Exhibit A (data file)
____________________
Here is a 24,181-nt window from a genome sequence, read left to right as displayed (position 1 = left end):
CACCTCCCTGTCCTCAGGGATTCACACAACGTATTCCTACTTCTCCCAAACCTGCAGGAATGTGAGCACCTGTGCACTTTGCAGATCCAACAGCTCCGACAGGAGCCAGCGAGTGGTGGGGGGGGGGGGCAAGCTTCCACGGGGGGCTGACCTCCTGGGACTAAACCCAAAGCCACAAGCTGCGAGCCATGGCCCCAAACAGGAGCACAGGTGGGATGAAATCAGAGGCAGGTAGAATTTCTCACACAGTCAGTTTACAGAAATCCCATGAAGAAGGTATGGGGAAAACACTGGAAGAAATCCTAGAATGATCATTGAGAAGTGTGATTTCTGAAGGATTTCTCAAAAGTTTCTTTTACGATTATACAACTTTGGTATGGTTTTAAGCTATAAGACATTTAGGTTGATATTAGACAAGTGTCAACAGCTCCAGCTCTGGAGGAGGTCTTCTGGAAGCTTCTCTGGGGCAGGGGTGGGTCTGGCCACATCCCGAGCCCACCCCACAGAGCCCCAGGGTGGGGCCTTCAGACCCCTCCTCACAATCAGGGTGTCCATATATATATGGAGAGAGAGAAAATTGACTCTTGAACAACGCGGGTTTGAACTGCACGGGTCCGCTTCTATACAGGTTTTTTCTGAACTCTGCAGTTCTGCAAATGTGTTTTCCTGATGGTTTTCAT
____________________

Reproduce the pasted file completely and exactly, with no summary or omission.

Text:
Here is a 24,181-nt window from a genome sequence, read left to right as displayed (position 1 = left end):
CACCTCCCTGTCCTCAGGGATTCACACAACGTATTCCTACTTCTCCCAAACCTGCAGGAATGTGAGCACCTGTGCACTTTGCAGATCCAACAGCTCCGACAGGAGCCAGCGAGTGGTGGGGGGGGGGGGCAAGCTTCCACGGGGGGCTGACCTCCTGGGACTAAACCCAAAGCCACAAGCTGCGAGCCATGGCCCCAAACAGGAGCACAGGTGGGATGAAATCAGAGGCAGGTAGAATTTCTCACACAGTCAGTTTACAGAAATCCCATGAAGAAGGTATGGGGAAAACACTGGAAGAAATCCTAGAATGATCATTGAGAAGTGTGATTTCTGAAGGATTTCTCAAAAGTTTCTTTTACGATTATACAACTTTGGTATGGTTTTAAGCTATAAGACATTTAGGTTGATATTAGACAAGTGTCAACAGCTCCAGCTCTGGAGGAGGTCTTCTGGAAGCTTCTCTGGGGCAGGGGTGGGTCTGGCCACATCCCGAGCCCACCCCACAGAGCCCCAGGGTGGGGCCTTCAGACCCCTCCTCACAATCAGGGTGTCCATATATATATGGAGAGAGAGAAAATTGACTCTTGAACAACGCGGGTTTGAACTGCACGGGTCCGCTTCTATACAGGTTTTTTCTGAACTCTGCAGTTCTGCAAATGTGTTTTCCTGATGGTTTTCAT